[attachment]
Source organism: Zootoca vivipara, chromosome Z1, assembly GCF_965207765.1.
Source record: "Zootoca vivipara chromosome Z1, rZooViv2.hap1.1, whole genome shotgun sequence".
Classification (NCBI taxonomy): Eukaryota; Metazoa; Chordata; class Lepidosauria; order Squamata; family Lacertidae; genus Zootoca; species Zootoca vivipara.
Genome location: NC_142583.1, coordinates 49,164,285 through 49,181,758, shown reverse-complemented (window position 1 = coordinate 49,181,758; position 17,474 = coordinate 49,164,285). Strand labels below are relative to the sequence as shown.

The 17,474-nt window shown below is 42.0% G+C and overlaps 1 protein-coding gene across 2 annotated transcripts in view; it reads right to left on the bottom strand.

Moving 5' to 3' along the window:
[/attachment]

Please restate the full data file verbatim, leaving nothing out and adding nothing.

Source organism: Zootoca vivipara, chromosome Z1, assembly GCF_965207765.1.
Source record: "Zootoca vivipara chromosome Z1, rZooViv2.hap1.1, whole genome shotgun sequence".
Classification (NCBI taxonomy): Eukaryota; Metazoa; Chordata; class Lepidosauria; order Squamata; family Lacertidae; genus Zootoca; species Zootoca vivipara.
Genome location: NC_142583.1, coordinates 49,164,285 through 49,181,758, shown reverse-complemented (window position 1 = coordinate 49,181,758; position 17,474 = coordinate 49,164,285). Strand labels below are relative to the sequence as shown.

The 17,474-nt window shown below is 42.0% G+C and overlaps 1 protein-coding gene across 2 annotated transcripts in view; it reads right to left on the bottom strand.

Moving 5' to 3' along the window: